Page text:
Boost productivity of Portable Grinding with “See Through” AVOS Technology in your shop with Norton from Cutting Tools aka General Cutting Tools.
Portable grinders are among the most popular tools in the metal fabricating shop. From grinding down welds to preparing the work surface for painting, these lightweight, versatile machines save the manufacturer valuable time and labor.
As the use of portable grinders continues to increase, abrasive manufacturers are keeping pace by developing new technologies to enhance the productivity of these tools. One of the most important recent innovations in this area is the development of “see through” abrasive designs, which give a complete view of the work surface during the grinding operation. Once available only in coated abrasive products, this technological breakthrough, called AVOS (for “Allows View of Surface”), has now been transferred to bonded abrasives – more commonly called grinding wheels. The availability of standard grinding wheels offering the benefits of the AVOS design – view of the work surface while grinding, cooler cut, longer product life – gives the manufacturer an important new weapon in the fight for greater productivity and higher quality finishes.
Portable Grinders — Versatile and Efficient
Portable grinding is the term used for any operation where the grinding machine is actually held in the hands of the operator. It is a highly effective method of achieving desired metal removal and surface finish in a wide range of common applications, such as: grinding down and smoothing weld seams, cleaning metal before welding, removing imperfections, and smoothing rough surfaces on castings.
Portable grinders are available in a number of designs. Among the most popular is the right-angle grinder. A highly versatile product, the right-angle grinder can be used in locations ranging from automotive and aerospace plants to welding shops. In large production applications (for example, grinding fabricated metal parts on an auto assembly line), a typical plant may employ from 30 to 50 operators using electric or pneumatic hand-held grinders.
These products are easy to use and handle. Manufacturers have introduced lighter weight versions, some as light as 5 lb. And with a relatively small cutting area compared to large machine tools, portable grinders disturb less surface area on the workpiece. This results in less re-work and higher productivity for the operator.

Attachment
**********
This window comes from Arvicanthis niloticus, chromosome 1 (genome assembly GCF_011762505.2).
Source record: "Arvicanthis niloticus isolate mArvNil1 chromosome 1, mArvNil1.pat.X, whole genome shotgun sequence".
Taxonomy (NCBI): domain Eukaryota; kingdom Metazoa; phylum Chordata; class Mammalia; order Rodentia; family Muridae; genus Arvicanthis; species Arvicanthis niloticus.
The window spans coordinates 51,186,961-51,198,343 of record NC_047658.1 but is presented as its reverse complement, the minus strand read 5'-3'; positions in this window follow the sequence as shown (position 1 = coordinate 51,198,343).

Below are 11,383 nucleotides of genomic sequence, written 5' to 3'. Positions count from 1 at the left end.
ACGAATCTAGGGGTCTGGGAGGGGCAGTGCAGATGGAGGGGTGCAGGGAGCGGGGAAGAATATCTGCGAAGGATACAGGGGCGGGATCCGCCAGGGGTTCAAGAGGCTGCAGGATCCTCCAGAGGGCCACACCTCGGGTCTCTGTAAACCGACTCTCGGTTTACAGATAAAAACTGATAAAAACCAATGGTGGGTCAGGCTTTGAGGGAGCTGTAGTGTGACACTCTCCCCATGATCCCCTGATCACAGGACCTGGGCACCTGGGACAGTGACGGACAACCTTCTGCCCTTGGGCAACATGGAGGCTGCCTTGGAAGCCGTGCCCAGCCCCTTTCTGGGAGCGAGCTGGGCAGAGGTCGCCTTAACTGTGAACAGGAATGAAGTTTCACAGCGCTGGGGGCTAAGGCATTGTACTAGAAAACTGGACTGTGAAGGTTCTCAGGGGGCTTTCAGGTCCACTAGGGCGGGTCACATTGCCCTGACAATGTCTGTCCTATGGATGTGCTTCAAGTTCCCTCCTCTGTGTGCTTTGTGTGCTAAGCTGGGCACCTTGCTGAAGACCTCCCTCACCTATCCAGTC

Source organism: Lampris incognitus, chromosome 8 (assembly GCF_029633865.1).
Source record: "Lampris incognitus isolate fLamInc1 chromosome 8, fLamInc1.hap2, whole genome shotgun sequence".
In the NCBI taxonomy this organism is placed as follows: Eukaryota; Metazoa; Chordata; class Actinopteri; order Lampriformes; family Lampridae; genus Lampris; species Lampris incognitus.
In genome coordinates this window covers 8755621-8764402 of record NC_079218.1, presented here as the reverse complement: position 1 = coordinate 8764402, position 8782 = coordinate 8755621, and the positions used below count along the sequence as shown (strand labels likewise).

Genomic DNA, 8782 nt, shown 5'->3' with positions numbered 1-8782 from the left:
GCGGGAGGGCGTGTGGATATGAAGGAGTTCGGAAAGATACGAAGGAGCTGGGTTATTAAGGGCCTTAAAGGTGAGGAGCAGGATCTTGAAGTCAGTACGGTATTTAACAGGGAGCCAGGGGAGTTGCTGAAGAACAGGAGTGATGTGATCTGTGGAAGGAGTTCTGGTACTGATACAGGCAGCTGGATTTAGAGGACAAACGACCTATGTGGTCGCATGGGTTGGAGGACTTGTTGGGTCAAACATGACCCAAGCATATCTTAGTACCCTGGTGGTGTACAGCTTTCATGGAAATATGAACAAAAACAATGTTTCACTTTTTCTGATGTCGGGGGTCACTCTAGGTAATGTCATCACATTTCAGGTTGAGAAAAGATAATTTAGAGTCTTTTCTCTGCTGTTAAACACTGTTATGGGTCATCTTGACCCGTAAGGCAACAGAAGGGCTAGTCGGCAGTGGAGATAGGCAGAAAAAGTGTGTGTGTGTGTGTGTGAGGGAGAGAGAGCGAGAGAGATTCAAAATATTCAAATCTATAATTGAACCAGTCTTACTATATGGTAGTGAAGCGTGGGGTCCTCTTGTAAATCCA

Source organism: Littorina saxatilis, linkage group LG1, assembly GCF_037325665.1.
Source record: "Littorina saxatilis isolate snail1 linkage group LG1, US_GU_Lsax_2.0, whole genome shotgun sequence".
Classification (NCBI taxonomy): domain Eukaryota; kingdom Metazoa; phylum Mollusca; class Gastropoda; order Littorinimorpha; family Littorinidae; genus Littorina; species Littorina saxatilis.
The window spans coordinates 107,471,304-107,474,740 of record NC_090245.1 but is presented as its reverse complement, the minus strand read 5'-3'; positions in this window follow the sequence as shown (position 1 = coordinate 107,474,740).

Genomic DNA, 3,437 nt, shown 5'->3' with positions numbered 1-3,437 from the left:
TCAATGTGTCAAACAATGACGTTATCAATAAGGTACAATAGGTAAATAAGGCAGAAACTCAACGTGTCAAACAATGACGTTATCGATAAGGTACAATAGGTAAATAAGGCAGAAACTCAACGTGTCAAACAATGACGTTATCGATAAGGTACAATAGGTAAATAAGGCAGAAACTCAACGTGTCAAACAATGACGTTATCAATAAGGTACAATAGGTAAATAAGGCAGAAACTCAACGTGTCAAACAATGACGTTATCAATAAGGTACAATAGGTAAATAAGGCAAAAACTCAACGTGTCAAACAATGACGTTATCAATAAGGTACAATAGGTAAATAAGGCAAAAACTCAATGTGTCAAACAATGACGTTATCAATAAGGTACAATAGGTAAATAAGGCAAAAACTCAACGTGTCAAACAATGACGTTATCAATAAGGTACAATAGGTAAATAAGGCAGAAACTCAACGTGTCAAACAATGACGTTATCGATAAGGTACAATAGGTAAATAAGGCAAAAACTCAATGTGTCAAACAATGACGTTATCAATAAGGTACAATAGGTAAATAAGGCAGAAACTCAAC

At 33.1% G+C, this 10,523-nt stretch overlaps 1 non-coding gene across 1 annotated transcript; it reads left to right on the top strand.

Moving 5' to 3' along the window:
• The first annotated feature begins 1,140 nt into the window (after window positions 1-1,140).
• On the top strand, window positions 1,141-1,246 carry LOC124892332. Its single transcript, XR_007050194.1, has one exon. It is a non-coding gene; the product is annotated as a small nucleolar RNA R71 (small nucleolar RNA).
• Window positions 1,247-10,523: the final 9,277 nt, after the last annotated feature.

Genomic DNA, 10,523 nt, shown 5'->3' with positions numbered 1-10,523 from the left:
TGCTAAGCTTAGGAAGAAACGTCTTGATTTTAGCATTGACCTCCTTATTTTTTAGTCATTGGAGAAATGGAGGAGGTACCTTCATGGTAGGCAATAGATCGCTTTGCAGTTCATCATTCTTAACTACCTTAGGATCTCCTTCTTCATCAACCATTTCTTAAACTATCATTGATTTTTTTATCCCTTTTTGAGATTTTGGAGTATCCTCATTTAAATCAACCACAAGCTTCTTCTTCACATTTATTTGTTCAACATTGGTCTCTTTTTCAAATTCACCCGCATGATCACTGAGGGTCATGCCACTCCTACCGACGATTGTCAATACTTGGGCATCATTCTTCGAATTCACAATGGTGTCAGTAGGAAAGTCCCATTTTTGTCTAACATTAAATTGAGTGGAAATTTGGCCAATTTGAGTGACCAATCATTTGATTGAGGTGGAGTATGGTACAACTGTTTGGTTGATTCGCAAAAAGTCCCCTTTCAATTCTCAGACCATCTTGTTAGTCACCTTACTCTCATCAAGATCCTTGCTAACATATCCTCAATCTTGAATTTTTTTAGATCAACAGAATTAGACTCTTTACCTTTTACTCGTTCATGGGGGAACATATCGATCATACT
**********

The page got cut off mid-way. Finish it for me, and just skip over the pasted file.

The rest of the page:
In addition, portable grinders are becoming more affordable. Manufacturers can use more of them — and more often — on a wider variety of jobs while keeping their tool costs lower.
Abrasive Technology Boosts Portable Grinding Results
As the actual cutting tool on the grinder, abrasive products must keep pace in terms of performance. Manufacturers face several key challenges. Productivity of grinding wheels can suffer if the abrasives products either wear down too quickly or become clogged with ground metal chips or swarf. The reduced grinding ability requires the tool to draw more power, eventually leading to burn-out of the electric motor. This lack of productivity makes it difficult for users to lower their total grinding costs, and harms the final quality of the workpiece, while the excess heat causes the wheel to wear faster. What’s been needed is a new approach to grinding, one that results in longer abrasive product life and improved productivity for the user. Norton Company looked at this challenge by taking a “systems approach,” completely re-thinking the way grinding is done in these applications. The company developed an entirely new concept — the
Norton AVOS System — featuring a product design with a unique silhouette and holes cut into the cutting surface. It is unlike anything previously seen on the market.
Introduced in 1997, the AVOS design enables the operator to view the workpiece while grinding, allowing faster, more controlled stock removal. When it spins, the product offers complete vision of the grinding surface.
Surface finish is enhanced because AVOS technology allows the operator to monitor the work more closely. Because he can see what he is grinding, the operator can hold the grinder at a 5 – 15° angle, much less severe than the 30° angle commonly used with traditional products. By using more of the cutting surface in this way, the operator gets a more aggressive cut for increased stock removal as well as a smoother surface with less gouging.